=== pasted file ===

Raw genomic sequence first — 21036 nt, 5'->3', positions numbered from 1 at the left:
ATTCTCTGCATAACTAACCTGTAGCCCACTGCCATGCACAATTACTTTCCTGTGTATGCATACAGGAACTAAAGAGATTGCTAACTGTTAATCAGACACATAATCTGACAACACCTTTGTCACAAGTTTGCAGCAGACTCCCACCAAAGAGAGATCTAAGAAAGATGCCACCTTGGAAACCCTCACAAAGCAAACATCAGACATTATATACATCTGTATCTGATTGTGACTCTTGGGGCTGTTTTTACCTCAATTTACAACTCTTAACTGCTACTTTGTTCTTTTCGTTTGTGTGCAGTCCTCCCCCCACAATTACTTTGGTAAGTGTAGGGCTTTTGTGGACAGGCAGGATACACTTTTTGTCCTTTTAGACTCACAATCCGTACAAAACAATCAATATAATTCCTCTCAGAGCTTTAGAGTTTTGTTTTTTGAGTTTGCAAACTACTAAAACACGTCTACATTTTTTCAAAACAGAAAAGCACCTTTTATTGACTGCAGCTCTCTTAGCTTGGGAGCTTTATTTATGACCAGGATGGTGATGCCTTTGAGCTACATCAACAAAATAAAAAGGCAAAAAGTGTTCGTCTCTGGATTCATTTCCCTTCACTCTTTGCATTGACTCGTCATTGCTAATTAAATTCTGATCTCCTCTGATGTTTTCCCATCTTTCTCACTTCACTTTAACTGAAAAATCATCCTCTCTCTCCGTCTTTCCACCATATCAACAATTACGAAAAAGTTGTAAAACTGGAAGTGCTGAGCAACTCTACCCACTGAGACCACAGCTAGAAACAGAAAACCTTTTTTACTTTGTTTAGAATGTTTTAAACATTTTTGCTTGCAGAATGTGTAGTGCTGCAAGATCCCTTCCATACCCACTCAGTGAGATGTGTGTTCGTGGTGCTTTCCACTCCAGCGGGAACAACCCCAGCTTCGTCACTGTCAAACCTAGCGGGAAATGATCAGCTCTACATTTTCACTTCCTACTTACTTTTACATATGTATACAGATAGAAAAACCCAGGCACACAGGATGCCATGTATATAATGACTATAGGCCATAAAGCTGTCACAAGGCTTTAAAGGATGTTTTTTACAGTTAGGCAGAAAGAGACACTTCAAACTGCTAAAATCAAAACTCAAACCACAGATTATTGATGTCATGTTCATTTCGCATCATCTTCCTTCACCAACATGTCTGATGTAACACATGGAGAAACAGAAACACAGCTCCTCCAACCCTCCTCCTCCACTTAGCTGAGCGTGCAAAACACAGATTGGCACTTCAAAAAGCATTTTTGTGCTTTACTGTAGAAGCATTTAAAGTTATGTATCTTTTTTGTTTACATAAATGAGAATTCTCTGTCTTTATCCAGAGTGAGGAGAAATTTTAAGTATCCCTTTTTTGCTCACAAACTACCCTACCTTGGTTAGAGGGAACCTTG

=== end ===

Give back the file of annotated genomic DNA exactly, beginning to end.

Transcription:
Raw genomic sequence first — 21036 nt, 5'->3', positions numbered from 1 at the left:
ATTCTCTGCATAACTAACCTGTAGCCCACTGCCATGCACAATTACTTTCCTGTGTATGCATACAGGAACTAAAGAGATTGCTAACTGTTAATCAGACACATAATCTGACAACACCTTTGTCACAAGTTTGCAGCAGACTCCCACCAAAGAGAGATCTAAGAAAGATGCCACCTTGGAAACCCTCACAAAGCAAACATCAGACATTATATACATCTGTATCTGATTGTGACTCTTGGGGCTGTTTTTACCTCAATTTACAACTCTTAACTGCTACTTTGTTCTTTTCGTTTGTGTGCAGTCCTCCCCCCACAATTACTTTGGTAAGTGTAGGGCTTTTGTGGACAGGCAGGATACACTTTTTGTCCTTTTAGACTCACAATCCGTACAAAACAATCAATATAATTCCTCTCAGAGCTTTAGAGTTTTGTTTTTTGAGTTTGCAAACTACTAAAACACGTCTACATTTTTTCAAAACAGAAAAGCACCTTTTATTGACTGCAGCTCTCTTAGCTTGGGAGCTTTATTTATGACCAGGATGGTGATGCCTTTGAGCTACATCAACAAAATAAAAAGGCAAAAAGTGTTCGTCTCTGGATTCATTTCCCTTCACTCTTTGCATTGACTCGTCATTGCTAATTAAATTCTGATCTCCTCTGATGTTTTCCCATCTTTCTCACTTCACTTTAACTGAAAAATCATCCTCTCTCTCCGTCTTTCCACCATATCAACAATTACGAAAAAGTTGTAAAACTGGAAGTGCTGAGCAACTCTACCCACTGAGACCACAGCTAGAAACAGAAAACCTTTTTTACTTTGTTTAGAATGTTTTAAACATTTTTGCTTGCAGAATGTGTAGTGCTGCAAGATCCCTTCCATACCCACTCAGTGAGATGTGTGTTCGTGGTGCTTTCCACTCCAGCGGGAACAACCCCAGCTTCGTCACTGTCAAACCTAGCGGGAAATGATCAGCTCTACATTTTCACTTCCTACTTACTTTTACATATGTATACAGATAGAAAAACCCAGGCACACAGGATGCCATGTATATAATGACTATAGGCCATAAAGCTGTCACAAGGCTTTAAAGGATGTTTTTTACAGTTAGGCAGAAAGAGACACTTCAAACTGCTAAAATCAAAACTCAAACCACAGATTATTGATGTCATGTTCATTTCGCATCATCTTCCTTCACCAACATGTCTGATGTAACACATGGAGAAACAGAAACACAGCTCCTCCAACCCTCCTCCTCCACTTAGCTGAGCGTGCAAAACACAGATTGGCACTTCAAAAAGCATTTTTGTGCTTTACTGTAGAAGCATTTAAAGTTATGTATCTTTTTTGTTTACATAAATGAGAATTCTCTGTCTTTATCCAGAGTGAGGAGAAATTTTAAGTATCCCTTTTTTGCTCACAAACTACCCTACCTTGGTTAGAGGGAACCTTG